Sheffield Friends group's woodland project inspires confidence for city's adults
An outdoor learning project run by a Sheffield Friends group has raised the level of confidence in adults across the city and improved their future prospects.
Manor Fields Park is an oasis of green found two miles outside Sheffield city centre, and for the last two months it has been the location for a radical project to improve the wellbeing of some of the city’s adults.
Friends of Manor Fields Park applied for funding to run a two month outdoor Woodland Confidence project running from September 15 – November 11 to support Sheffield adults by teaching them new skills, inspiring confidence and improving their mental health.
Funding of £440 was gained from Newground Together’s Community Grant Programme, and matched by Small Health Grants, providing Friends of Manor Fields Park £880 to deliver the project.
Belle Paterson, community development officer at Newground Together, said: “Although the project is focused on teaching skills needed in the outdoors, participants have also improved their personal resilience and learnt wider skills.
"There has been access to support for further training opportunities and the chance to volunteer. The project has seen a ripple effect where skills from this experience are passed on to family members, friends and the wider community.”
As part of the Woodland Confidence project an outside classroom has been created where qualified forest school tutoring is delivered to the participants that are taking part.
The classroom is a quality green space within the park in a small clearing away from the main path, and maintained by Green Estate Ltd. When the project finishes the outside classroom will remain as it is to be used as an asset for other community groups.
Most sessions have included mindful practices which have built up to longer meditative periods and by the end of the project all participants will be able to assemble a shelter, build a fire and cook a communal feast without help from the leader.
This holistic approach of embracing good mental health practices as well as working to improve practical skills has proved to be beneficial for many of the adults involved in the project.
Rose Tomson, woodland wellbeing course leader, said: “We have worked with particular providers and the park ranger to be able to make the sessions more comfortable and accessible. Some participants have been working hard outside the course to practise skills they are learning.
"One regular participant revealed that he has been watching YouTube videos of bushcraft knots and learning them at home, another said he now looks at the park in an entirely different way, seeing plants that can be eaten or used medicinally and has tuned into the soundscape.”
Friends of Major Fields Park meet monthly and work to connect nature activities, skill sharing, peer support and guided support which allows individuals to reach their full potential and improves their quality of life.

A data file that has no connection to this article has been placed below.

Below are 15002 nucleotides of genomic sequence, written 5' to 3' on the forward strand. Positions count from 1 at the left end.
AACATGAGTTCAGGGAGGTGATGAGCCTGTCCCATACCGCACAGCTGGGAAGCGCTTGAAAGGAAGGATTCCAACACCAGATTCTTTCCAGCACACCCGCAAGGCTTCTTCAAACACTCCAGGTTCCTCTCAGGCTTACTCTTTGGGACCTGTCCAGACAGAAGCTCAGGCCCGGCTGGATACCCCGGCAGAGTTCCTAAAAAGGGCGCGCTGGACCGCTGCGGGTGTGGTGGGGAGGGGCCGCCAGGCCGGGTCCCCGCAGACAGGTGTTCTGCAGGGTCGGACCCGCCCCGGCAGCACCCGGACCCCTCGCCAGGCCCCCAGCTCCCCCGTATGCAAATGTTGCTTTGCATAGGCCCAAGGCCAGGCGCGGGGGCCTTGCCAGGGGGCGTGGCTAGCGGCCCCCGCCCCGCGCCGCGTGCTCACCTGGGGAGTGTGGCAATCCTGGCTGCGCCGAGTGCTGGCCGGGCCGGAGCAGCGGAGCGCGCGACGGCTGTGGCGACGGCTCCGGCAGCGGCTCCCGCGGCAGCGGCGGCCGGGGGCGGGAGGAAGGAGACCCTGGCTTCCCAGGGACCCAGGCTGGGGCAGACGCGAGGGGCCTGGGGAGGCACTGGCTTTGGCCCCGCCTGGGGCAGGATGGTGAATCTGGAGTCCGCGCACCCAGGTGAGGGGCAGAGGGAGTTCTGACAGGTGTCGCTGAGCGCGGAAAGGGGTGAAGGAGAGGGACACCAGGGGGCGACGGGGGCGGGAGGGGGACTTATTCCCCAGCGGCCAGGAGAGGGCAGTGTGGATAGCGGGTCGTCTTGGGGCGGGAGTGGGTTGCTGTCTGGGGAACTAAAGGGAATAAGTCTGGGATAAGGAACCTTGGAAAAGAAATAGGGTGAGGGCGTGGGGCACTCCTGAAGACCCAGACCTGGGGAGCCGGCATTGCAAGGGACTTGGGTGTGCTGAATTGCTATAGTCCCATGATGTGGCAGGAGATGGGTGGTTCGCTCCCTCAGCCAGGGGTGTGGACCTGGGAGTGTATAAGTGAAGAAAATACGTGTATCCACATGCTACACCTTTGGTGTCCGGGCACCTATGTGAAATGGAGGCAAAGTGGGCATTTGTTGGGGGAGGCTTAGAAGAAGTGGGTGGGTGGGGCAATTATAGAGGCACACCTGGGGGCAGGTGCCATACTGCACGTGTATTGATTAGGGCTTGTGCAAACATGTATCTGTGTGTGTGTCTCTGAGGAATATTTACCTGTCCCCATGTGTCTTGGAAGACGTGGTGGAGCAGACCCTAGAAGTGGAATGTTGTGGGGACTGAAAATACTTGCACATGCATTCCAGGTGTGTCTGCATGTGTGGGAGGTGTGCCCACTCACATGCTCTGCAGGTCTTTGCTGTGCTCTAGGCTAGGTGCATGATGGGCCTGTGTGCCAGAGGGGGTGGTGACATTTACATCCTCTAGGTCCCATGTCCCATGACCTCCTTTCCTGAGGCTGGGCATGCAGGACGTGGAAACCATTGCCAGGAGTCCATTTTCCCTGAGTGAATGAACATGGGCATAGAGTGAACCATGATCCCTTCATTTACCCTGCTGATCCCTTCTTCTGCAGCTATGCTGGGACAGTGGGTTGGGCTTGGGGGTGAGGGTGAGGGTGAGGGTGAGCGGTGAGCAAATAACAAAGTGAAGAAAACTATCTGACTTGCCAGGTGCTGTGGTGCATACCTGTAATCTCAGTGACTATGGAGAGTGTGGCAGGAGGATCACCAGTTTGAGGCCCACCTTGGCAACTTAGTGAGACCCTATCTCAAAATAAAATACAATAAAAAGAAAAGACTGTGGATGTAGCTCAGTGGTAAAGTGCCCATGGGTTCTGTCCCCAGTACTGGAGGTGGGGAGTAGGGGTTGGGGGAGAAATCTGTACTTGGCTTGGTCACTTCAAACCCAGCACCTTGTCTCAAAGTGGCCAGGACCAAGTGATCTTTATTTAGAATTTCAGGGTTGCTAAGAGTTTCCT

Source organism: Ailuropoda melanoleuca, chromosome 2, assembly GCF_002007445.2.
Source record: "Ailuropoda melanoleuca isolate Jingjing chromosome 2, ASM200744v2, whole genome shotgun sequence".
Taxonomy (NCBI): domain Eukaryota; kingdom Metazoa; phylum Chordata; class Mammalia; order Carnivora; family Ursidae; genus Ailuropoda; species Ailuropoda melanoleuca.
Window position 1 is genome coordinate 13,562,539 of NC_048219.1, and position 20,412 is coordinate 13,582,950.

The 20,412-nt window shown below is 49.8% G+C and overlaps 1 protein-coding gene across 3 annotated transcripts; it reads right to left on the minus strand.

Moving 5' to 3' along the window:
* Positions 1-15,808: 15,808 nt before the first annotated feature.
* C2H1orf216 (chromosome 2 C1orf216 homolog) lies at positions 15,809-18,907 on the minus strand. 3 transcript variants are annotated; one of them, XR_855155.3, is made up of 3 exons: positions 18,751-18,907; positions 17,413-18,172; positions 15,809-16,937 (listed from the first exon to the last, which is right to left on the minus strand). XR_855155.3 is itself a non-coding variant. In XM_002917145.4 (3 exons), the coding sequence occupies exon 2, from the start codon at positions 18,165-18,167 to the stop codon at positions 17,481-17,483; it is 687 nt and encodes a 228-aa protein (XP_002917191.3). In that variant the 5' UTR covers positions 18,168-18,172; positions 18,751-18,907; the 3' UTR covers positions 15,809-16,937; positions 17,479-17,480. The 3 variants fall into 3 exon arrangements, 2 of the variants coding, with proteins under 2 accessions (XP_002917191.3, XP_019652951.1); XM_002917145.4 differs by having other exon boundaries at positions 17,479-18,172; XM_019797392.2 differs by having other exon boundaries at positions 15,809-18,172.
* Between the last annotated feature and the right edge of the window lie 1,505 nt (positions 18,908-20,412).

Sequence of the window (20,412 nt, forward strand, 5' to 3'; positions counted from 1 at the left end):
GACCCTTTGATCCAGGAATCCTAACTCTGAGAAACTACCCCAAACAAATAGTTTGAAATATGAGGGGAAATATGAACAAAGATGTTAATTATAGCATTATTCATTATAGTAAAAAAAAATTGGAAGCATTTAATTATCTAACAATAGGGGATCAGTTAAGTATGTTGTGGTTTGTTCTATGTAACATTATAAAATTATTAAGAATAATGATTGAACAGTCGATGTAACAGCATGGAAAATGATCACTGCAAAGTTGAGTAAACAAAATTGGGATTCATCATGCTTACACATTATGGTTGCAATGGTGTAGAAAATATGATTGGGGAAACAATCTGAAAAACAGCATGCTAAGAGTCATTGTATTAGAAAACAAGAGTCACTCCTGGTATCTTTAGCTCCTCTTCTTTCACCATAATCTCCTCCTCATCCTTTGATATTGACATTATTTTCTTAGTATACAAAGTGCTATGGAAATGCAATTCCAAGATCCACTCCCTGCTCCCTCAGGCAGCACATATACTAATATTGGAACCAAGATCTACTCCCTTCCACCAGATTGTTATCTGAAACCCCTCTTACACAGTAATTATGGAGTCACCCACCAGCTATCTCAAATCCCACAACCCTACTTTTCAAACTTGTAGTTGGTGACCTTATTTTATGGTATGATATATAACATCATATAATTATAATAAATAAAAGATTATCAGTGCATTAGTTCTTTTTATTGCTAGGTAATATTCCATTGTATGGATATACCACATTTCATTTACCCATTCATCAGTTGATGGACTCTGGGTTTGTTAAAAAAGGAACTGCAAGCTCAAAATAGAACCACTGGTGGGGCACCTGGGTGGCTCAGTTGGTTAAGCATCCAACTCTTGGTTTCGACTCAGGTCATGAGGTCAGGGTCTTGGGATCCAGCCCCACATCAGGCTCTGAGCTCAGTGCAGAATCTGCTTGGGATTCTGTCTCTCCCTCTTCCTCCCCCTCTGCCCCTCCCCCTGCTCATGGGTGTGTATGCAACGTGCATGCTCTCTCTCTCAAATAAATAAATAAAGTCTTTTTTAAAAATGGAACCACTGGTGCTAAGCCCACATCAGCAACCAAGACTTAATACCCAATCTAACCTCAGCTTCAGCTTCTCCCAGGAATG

The project works with nature, which is known to help improve mental health, make people feel less worried and anxious and increase positive emotions, bringing calm to daily life. Those who are offered a place on the course were referred from other support groups for the social prescribing activity, although they can also be self-referred.
Greener Practice is another Sheffield initiative which focuses on nature to boost mental health and improve health outcomes by prescribing outdoor activities as a possible alternative to medication.
Noreen Muzaffar, PR officer for the Together Housing Group, said: “This project has been run before and because it was so successful they decided to run it again.”
In fact, a previous course member assisted on this project so that she could be involved in delivering a similar course in her neighbourhood.
Noreen added: "The course focuses on helping to get adults back into employment. Because they have been working with qualified forest school tutors, they can complete outdoor tasks more confidently by themselves.
"Forest schooling is quite popular nowadays. By studying in an outside classroom you can help connect with nature and of course this brings mental health benefits. The project also benefits people in the wider community - it has created more volunteer opportunities with Friends of Manor Field Park such as helping maintain the park.
"Because the outdoor school is going to stay where it is other groups like the scout group and home-schooling families will be able to access it.”
Other benefits brought by the project to the local community include increasing involvement with the community allotment and creating links with other local support groups.
The natural environment enables participants to open up and talk about issues affecting them because they feel more comfortable in their surroundings. There is a mutual level of respect within the group and people are ready to listen to each other.
Participants have now been signposted to other activities in the community such as Take Part in the Garden Self Care group, healthy cooking, wellbeing craft sessions and a range of local volunteering including the Green Estate Ltd volunteer group at Manor Fields Park and supporting the Friends of Manor Fields park.
They may also join other group activity in the local area or go onto further training such as organised visits to Northern College forestry confidence and Skills.
Diane Cairns, a Friends of Manor Fields Park volunteer trustee, said: “Projects such as Woodland Confidence are beneficial to the local community as well as to the people they are aimed at. This particular project helps individuals gain confidence and new skills in a warm and safe environment.
"Overall, Woodland Confidence has been very beneficial.”